MIAMI – If the Phillies do embark on a retooling, rebuilding, re-something effort this month, it won’t be one of those strip-down projects that lasts five years.
So says general manager Ruben Amaro Jr.
“I can’t blow this team up for five years and expect us to be [crappy] for the next five or six years,” Amaro said before the Phillies opened a 10-game road trip against the Marlins on Tuesday night.
“I don’t think that’s the right way to go about it for our fans, our franchise, our organization. I think we owe it to a lot of people [that] if we do have to go into a transition, it’s going to be a shorter one than that.
“There’s ways to do it. You have to make shrewd moves, make intelligent moves and try to continue to do that so that the drop-off isn’t long term. So if we have to go a step backward for a year or two to move forward then that’s what we’ll try to do.”
The Phillies entered the month of July in last place in the NL East, 8½ games out of first place.
All signs point to the club selling off significant amounts of talent before the July 31 trade deadline. The Phillies will listen on Cole Hamels, but it would take a king’s ransom to get him. Ryan Howard’s contract is virtually unmovable. Jimmy Rollins and Chase Utley have full veto power over trades and both have expressed their desire to stay with the Phillies, though things have a way of changing when the losses pile up and the trade deadline looms.
While moving the aforementioned bunch might not be likely, the Phils do have players that could be dealt in the right circumstance, for the right price. They include starting pitchers Cliff Lee, A.J. Burnett and Kyle Kendrick, relievers Jonathan Papelbon and Antonio Bastardo and outfielders Marlon Byrd, John Mayberry Jr. and Domonic Brown.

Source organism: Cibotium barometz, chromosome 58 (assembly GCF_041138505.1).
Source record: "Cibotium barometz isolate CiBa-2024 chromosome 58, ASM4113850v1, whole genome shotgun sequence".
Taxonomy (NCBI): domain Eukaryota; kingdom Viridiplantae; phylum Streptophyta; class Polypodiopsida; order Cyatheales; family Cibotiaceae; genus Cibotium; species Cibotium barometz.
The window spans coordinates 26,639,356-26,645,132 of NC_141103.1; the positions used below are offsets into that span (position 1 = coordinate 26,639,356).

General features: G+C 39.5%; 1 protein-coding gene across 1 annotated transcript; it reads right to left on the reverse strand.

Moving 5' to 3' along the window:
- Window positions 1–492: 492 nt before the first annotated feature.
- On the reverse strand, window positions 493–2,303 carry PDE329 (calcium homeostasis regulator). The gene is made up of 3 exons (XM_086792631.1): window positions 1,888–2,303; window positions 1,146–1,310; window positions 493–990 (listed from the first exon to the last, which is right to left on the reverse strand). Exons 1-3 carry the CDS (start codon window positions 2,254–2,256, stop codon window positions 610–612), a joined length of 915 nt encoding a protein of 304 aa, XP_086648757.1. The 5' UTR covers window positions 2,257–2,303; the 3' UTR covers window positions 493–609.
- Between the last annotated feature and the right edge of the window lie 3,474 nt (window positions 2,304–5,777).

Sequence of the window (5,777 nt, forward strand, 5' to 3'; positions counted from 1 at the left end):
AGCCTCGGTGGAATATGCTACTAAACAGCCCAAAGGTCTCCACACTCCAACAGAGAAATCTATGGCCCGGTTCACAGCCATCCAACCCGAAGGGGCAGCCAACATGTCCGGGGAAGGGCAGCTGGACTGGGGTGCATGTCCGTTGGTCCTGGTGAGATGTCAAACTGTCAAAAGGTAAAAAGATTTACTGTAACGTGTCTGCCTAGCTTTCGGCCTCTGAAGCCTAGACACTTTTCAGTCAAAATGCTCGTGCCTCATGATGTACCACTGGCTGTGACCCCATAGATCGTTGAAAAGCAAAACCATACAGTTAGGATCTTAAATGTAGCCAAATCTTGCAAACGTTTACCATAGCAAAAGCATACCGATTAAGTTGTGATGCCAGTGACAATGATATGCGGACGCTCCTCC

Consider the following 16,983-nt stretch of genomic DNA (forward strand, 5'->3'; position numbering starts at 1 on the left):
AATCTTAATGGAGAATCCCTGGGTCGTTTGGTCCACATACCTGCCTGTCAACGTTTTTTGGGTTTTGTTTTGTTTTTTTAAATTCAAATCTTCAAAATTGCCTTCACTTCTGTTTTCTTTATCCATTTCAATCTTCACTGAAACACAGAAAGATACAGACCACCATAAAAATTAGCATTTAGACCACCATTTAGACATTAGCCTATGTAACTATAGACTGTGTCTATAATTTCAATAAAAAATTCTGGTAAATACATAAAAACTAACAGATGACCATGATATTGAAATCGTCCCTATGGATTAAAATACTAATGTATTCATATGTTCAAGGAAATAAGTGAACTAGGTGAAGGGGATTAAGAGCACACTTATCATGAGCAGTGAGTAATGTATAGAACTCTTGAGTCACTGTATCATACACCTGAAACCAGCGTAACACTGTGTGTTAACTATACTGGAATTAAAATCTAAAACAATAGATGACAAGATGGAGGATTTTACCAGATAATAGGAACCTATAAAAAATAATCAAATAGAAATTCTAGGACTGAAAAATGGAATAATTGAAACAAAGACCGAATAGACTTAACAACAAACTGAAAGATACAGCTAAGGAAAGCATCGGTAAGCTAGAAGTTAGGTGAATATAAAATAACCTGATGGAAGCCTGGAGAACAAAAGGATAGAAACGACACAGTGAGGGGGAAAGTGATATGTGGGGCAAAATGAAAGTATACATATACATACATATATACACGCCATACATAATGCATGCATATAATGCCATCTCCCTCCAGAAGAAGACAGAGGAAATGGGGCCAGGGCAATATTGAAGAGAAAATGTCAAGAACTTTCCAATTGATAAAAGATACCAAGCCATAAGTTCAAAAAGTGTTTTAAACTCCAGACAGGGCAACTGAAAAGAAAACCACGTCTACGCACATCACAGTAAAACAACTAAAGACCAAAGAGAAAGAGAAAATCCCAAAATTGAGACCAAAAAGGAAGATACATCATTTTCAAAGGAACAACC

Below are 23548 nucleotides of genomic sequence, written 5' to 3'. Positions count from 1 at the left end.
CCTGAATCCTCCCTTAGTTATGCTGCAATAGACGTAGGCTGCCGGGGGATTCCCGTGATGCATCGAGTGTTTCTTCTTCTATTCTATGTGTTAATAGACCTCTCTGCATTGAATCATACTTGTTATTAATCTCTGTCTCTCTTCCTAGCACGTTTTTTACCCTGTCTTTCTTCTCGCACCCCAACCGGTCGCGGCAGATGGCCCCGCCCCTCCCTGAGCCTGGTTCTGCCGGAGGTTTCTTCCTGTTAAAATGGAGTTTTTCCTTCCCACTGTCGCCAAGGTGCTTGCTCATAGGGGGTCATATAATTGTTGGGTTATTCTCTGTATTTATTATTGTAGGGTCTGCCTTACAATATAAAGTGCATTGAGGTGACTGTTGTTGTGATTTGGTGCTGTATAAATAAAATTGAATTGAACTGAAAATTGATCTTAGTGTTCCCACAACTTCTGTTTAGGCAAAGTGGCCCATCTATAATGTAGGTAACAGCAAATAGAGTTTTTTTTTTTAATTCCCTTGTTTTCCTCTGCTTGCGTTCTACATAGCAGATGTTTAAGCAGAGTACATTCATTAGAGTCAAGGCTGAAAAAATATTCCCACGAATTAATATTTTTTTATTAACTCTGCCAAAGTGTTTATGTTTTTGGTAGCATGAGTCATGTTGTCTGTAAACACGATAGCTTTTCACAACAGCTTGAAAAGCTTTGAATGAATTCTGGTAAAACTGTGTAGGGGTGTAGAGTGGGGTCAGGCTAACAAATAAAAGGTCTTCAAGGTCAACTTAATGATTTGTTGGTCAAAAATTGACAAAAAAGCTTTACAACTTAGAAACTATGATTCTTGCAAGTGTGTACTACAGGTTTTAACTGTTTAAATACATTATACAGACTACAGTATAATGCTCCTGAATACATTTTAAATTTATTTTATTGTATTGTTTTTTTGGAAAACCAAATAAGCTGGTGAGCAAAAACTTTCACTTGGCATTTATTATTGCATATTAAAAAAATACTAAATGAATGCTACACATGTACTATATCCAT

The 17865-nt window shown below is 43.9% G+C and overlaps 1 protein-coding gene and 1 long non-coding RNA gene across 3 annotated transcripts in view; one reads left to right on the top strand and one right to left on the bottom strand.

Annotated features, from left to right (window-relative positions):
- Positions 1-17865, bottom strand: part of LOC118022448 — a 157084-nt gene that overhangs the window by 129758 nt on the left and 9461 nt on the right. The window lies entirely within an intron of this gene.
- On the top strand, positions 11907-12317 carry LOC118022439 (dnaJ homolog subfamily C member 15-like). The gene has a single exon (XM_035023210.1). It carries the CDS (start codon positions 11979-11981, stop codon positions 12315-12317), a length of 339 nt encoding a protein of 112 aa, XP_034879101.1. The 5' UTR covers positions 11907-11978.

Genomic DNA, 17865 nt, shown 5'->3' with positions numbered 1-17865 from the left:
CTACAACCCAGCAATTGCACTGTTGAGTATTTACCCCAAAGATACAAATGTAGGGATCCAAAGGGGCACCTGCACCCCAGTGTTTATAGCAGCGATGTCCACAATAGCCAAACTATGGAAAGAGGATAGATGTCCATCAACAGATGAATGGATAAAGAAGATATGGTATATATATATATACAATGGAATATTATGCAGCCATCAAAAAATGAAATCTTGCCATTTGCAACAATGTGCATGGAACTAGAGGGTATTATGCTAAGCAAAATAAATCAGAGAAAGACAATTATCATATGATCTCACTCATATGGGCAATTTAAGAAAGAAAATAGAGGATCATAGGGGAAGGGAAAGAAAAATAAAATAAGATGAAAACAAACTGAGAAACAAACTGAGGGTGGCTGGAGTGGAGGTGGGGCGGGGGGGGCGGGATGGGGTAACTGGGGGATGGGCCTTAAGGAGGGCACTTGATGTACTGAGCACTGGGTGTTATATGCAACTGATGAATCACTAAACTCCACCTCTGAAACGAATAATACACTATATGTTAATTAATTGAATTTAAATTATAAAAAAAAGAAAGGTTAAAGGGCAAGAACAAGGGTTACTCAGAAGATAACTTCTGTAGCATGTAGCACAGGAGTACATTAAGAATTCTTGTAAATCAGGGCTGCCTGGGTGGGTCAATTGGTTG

Though the arrival of July heightens the focus on trade possibilities, Amaro said he’s been talking deals for weeks.
“Obviously my job is to think about what’s going to happen over the next month,” Amaro said. “But we’ve been assessing this thing and will continue to do so all the way through this month.
“If there are things we can’t do in this next month as far as trying to improve the club, for the long term or the short term, then we’ll try to figure it out afterward and in the offseason.
“We have to improve in our offense. We’re not getting enough offensive production. Pitching and defense has always been the theme, but we’ve been so inconsistent offensively, that’s got to be one of the priorities moving forward.”
Would it behoove the Phillies to move quickly in the trade season or wait till closer to the deadline when a potential trading partner’s desperation can lead to a higher price?
This is always a bit of a conundrum at this time of the year. But it’s clear Amaro is laying the groundwork for some moves.
“It could be [advantageous to move quickly],” Amaro said. “But you can’t ask a team to pretty-please trade with us. We’ve had a ton of conversations. I’ve had a ton of conversations with teams. They’re assessing the market, too. We’re not the only team in baseball that may have players available. We’re not the only team trying to improve our club.
“I think a lot of teams are in limbo. There’s a lot of time left to decide. Teams are still not sure what it is they need.
“On our side, we’re looking for some offense. We’re looking for some younger players. We’re looking for some things that can help us short term and long term.
“As far as the other teams are concerned, some of them know exactly what they want, but most of them don’t. There’s still a lot of time. Injuries can happen -- a lot of different things that can happen with some of these teams moving forward.”
Amaro has been in charge of baseball operations since Pat Gillick stepped down after the 2008 World Series. The Phillies returned to the World Series in 2009 (and lost) then won division titles in 2010 and 2011. They missed the playoffs the last two seasons and are headed for another miss this year. In fact, they are on pace for their first 90-loss season since 2000.
Amaro’s many critics say he should not be the one to handle trades this month, but his job does not seem to be in any immediate jeopardy.
“I’m not worried about my job,” he said. “My job is to try to do what’s best for the organization, short term and long term. I feel very good about our ability and our staff’s ability to do that.”
Despite the dismal state of the team, Amaro says he holds out hope that the team can rally in the standings. But time is running out.
“These next 10 games leading into the all-star break are going to tell us a lot about where we’re going to go,” he said.